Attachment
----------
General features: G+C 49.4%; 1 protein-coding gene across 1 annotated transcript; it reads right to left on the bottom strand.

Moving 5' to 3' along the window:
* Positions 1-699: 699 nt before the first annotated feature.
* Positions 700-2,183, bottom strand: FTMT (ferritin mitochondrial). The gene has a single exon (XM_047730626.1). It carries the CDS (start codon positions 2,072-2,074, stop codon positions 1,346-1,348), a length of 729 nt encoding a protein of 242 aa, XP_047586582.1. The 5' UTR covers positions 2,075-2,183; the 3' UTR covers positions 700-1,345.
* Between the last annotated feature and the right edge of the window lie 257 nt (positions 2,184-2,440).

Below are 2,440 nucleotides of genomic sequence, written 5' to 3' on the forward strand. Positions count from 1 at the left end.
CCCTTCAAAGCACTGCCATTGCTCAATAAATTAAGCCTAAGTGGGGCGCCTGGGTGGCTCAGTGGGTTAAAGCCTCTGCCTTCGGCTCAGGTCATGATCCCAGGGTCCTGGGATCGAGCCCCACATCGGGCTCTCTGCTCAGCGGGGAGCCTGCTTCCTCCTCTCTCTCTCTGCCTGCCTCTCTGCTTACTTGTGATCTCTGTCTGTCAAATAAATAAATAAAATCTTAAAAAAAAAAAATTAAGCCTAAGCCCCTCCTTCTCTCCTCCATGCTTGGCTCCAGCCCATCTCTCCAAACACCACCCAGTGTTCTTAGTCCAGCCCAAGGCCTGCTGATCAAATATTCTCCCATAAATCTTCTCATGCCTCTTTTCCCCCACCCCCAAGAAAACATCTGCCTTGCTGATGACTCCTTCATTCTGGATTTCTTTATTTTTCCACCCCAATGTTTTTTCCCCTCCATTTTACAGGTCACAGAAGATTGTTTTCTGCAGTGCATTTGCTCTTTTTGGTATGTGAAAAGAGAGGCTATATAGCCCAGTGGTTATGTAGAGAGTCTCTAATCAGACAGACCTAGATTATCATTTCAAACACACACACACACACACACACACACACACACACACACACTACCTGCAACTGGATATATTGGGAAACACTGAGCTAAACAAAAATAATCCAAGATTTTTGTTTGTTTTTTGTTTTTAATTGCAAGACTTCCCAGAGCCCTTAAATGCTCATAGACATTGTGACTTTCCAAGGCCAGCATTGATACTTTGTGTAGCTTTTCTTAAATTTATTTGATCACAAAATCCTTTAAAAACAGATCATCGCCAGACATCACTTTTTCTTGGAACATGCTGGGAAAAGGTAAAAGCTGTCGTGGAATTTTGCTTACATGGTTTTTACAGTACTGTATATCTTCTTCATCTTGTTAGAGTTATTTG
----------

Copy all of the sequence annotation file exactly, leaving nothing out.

General features: G+C 49.4%; 1 protein-coding gene across 1 annotated transcript; it reads right to left on the bottom strand.

Moving 5' to 3' along the window:
* Positions 1-699: 699 nt before the first annotated feature.
* Positions 700-2,183, bottom strand: FTMT (ferritin mitochondrial). The gene has a single exon (XM_047730626.1). It carries the CDS (start codon positions 2,072-2,074, stop codon positions 1,346-1,348), a length of 729 nt encoding a protein of 242 aa, XP_047586582.1. The 5' UTR covers positions 2,075-2,183; the 3' UTR covers positions 700-1,345.
* Between the last annotated feature and the right edge of the window lie 257 nt (positions 2,184-2,440).

Below are 2,440 nucleotides of genomic sequence, written 5' to 3' on the forward strand. Positions count from 1 at the left end.
CCCTTCAAAGCACTGCCATTGCTCAATAAATTAAGCCTAAGTGGGGCGCCTGGGTGGCTCAGTGGGTTAAAGCCTCTGCCTTCGGCTCAGGTCATGATCCCAGGGTCCTGGGATCGAGCCCCACATCGGGCTCTCTGCTCAGCGGGGAGCCTGCTTCCTCCTCTCTCTCTCTGCCTGCCTCTCTGCTTACTTGTGATCTCTGTCTGTCAAATAAATAAATAAAATCTTAAAAAAAAAAAATTAAGCCTAAGCCCCTCCTTCTCTCCTCCATGCTTGGCTCCAGCCCATCTCTCCAAACACCACCCAGTGTTCTTAGTCCAGCCCAAGGCCTGCTGATCAAATATTCTCCCATAAATCTTCTCATGCCTCTTTTCCCCCACCCCCAAGAAAACATCTGCCTTGCTGATGACTCCTTCATTCTGGATTTCTTTATTTTTCCACCCCAATGTTTTTTCCCCTCCATTTTACAGGTCACAGAAGATTGTTTTCTGCAGTGCATTTGCTCTTTTTGGTATGTGAAAAGAGAGGCTATATAGCCCAGTGGTTATGTAGAGAGTCTCTAATCAGACAGACCTAGATTATCATTTCAAACACACACACACACACACACACACACACACACACACACACTACCTGCAACTGGATATATTGGGAAACACTGAGCTAAACAAAAATAATCCAAGATTTTTGTTTGTTTTTTGTTTTTAATTGCAAGACTTCCCAGAGCCCTTAAATGCTCATAGACATTGTGACTTTCCAAGGCCAGCATTGATACTTTGTGTAGCTTTTCTTAAATTTATTTGATCACAAAATCCTTTAAAAACAGATCATCGCCAGACATCACTTTTTCTTGGAACATGCTGGGAAAAGGTAAAAGCTGTCGTGGAATTTTGCTTACATGGTTTTTACAGTACTGTATATCTTCTTCATCTTGTTAGAGTTATTTG